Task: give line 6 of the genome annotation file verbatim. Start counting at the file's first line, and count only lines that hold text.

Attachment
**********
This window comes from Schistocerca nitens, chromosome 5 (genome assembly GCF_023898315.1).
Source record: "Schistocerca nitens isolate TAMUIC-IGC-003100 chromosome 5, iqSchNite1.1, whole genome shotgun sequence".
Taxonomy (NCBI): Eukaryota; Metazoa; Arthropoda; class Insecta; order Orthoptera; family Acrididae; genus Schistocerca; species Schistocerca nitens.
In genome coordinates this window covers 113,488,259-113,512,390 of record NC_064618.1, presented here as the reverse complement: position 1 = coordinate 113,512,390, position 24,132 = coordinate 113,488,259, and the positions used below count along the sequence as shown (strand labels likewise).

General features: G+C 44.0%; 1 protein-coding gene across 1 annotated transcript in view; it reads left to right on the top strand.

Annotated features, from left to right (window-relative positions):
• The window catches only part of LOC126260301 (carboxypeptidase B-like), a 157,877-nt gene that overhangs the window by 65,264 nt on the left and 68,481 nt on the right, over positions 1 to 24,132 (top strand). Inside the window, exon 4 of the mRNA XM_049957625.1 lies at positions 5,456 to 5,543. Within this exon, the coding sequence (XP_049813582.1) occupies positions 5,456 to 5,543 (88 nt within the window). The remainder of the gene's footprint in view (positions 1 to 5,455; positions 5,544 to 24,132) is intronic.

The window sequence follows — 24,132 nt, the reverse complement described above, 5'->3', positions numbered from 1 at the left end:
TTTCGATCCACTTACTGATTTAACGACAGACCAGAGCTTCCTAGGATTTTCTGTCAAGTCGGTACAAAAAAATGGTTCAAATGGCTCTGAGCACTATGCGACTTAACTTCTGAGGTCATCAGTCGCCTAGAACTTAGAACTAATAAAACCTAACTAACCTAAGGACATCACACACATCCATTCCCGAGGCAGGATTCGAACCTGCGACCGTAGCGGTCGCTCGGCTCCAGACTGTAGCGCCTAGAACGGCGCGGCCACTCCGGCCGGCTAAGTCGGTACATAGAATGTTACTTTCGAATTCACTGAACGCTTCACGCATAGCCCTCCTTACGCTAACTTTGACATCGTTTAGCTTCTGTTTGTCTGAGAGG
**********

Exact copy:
Annotated features, from left to right (window-relative positions):